The inmate journals tell the story best about renewed hope and aspirations that a new program offered by Grossmont College has brought to a local women’s jail.
Haydee, an inmate at the facility, described the many lessons she learned in a counseling course on College and Career Success, one of three classes offered at the Las Colinas Detention and Re-entry Facility. The Pathways to Success Academy is a joint pilot program between the college and the jail that provides nine college credits, tutoring and financial aid information to inmates who succeed in the five-month regimen of instruction, homework and tests.
“My (lack of) self-esteem was a crucial part in my life that didn’t let me see anything other than feeling sorry for myself,” wrote Haydee, one of 21 inmates who signed up for the classes.
In addition to a counseling class that offers instruction in study skills, time management and note-taking, the students take a communication class to learn public speaking and communication skills, and a college reading class to improve their vocabulary, comprehension and reading speed.
“I have learned many positive strategies…the main one is, I am responsible for my own choices,” Haydee wrote. “Goals and dreams will be accomplished making the right choices. I am no longer a victim.”
Branching into higher ed
The Pathways to Success Academy is Las Colinas’ first foray into higher education, although several adult education courses are offered, including ones to earn a high school equivalency certificate and others training inmates for careers in areas such as culinary arts, landscaping and commercial sewing. Those courses are provided by East Region Adult Education, a partnership between the Grossmont-Cuyamaca Community College District and the Grossmont Union High School District.
The academy, which concludes in June for the semester, reflects a new philosophy at the 1,200-inmate jail, which was revamped in 2014. With the improved facilities came a greater emphasis on re-entry services that included academic and pre-employment classes.
“Inmates leave better prepared for reintegration to the community, lowering the chance of re-offending,” said Christine Brown-Taylor, the re-entry services manager for the San Diego County Sheriff’s Department. A 2013 study by the RAND Corporation found that inmates who participated in correctional education programs were 43 percent less likely to become repeat offenders than inmates who didn’t.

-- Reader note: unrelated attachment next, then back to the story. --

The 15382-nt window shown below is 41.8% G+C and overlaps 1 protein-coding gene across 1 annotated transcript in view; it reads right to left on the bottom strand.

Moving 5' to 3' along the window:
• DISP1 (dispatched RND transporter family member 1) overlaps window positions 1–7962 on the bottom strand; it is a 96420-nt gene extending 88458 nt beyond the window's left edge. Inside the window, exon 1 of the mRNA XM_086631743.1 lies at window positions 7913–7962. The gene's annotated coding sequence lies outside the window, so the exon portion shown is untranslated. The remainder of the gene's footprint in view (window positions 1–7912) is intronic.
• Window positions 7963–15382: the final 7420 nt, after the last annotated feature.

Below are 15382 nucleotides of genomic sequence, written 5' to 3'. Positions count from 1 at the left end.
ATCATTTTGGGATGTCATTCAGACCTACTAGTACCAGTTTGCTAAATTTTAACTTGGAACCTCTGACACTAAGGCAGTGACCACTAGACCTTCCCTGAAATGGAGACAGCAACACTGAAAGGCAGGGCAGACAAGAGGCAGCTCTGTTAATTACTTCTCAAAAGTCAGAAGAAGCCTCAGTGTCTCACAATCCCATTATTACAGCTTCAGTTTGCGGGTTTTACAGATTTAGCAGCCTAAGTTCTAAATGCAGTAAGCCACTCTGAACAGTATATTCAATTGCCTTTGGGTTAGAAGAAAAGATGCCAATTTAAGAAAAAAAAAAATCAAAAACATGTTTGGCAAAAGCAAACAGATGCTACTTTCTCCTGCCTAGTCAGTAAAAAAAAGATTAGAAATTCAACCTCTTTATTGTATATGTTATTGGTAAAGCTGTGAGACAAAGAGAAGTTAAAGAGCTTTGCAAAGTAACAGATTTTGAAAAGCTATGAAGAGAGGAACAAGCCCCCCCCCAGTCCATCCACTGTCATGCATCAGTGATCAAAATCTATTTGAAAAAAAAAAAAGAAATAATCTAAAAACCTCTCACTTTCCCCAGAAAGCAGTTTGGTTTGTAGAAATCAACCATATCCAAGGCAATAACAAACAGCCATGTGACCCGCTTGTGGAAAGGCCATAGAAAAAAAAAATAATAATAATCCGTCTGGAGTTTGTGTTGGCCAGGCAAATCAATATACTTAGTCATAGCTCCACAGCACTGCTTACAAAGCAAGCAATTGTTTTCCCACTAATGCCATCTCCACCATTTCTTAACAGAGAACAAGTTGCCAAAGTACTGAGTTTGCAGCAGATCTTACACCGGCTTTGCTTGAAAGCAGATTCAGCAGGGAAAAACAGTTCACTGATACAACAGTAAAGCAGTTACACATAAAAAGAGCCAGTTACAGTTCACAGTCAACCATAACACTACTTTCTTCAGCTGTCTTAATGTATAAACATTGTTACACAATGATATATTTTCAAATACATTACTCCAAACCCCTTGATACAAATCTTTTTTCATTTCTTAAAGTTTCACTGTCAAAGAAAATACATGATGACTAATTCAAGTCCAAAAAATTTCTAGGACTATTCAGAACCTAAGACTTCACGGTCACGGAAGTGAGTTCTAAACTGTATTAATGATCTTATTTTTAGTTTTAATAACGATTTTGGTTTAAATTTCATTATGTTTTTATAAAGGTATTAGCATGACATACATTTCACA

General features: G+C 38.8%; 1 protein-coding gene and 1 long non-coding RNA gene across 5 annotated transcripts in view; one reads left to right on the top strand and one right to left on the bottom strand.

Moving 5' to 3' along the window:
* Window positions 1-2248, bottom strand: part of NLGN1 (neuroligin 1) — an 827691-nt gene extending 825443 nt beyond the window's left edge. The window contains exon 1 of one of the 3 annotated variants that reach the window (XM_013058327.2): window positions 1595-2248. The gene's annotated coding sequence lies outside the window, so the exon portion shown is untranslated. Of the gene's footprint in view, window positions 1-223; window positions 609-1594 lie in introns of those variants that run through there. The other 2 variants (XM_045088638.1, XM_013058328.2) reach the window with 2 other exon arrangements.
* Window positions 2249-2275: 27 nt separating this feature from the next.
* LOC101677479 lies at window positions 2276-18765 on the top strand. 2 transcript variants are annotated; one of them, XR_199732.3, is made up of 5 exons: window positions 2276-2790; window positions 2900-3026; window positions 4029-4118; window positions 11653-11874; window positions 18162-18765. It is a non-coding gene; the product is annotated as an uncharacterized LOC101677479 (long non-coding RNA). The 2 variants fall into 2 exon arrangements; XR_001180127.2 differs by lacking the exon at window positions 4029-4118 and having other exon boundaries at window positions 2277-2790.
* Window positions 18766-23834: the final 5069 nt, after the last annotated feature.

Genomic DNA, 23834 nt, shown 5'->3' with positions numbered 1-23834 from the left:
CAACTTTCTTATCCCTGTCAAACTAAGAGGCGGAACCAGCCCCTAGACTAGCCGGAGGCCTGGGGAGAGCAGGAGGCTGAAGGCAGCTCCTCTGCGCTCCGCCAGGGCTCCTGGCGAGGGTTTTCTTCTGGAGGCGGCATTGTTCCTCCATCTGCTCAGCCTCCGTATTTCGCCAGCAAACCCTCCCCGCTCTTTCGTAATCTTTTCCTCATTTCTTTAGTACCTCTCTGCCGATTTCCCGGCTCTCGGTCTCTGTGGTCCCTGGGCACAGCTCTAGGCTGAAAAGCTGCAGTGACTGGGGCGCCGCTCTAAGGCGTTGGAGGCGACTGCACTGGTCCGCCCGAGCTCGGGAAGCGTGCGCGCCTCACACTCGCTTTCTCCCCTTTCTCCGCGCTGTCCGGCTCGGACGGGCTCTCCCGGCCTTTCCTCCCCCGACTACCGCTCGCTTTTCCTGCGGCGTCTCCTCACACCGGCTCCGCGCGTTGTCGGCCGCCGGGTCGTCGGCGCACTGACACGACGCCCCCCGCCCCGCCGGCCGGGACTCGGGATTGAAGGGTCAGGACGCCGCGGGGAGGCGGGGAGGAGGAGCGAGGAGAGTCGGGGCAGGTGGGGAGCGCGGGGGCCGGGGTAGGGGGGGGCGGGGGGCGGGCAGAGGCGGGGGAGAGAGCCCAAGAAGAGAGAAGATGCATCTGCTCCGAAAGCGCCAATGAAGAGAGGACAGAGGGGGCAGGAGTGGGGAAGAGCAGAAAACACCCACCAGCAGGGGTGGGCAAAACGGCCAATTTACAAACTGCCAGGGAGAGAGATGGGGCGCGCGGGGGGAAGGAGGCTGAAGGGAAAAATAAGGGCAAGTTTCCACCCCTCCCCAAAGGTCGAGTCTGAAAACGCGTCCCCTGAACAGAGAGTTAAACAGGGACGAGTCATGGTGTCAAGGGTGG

The program is funded by the sheriff’s department, which provides the books, supplies and laptops used by the instructors. Grossmont College provided three instructors: Linda Thomas, who taught college reading and provided tutoring; Denise Schulmeyer, who taught interpersonal communication; and Pearl Lopez, who led the counseling course. The students were screened to ensure they are low-risk inmates who had finished high school and to verify their sentences were long enough to complete the classes.
Nearly all the students are on track to pass the program, with Thomas’ class increasing their reading ability by an average of two grades. Once they complete the last of the courses, the students will receive certificates of participation.
Lopez said her 13 years at Grossmont College counseling and teaching at-risk students in programs geared to helping the economically and educationally disadvantaged prepared her well for her new crop of students. The class requires inmates to reflect on their lives and the decisions they have made, she said.
One inmate, Krissy, wrote about her 37 years dealing with the scars of physical and sexual abuse. She was filled with hate and living a life of drugs and crime. By the time she started her current stint at Las Colinas, she was worn down and overcome by the grim realities of her future.
“It was my last chance to start over in my life,” she said. “All the encouragement and love my teachers showed have helped my hardened heart soften and grow. I am no longer fighting a losing war… I’m going to use my past to help someone else — abused children in need of guidance, love and help.”
Lopez said the growing self-esteem and confidence of students are matched only by their enthusiasm.
“They are extremely motivated and eager to take more classes,” Lopez said. “They did not believe me that they were officially enrolled as Grossmont College students, so during the second week of the semester, I brought them all a copy of their transcript. They were blown away.”
Asked about plans to continue college, one student was emphatic.
“Yes, very much so — the biggest benefit for me is learning and doing something positive for myself,” said the inmate, convicted for transporting and selling drugs. “I never thought I was college material. I was surprised to find out I am getting an ‘A’ in my classes. I didn’t know how much I love to learn.”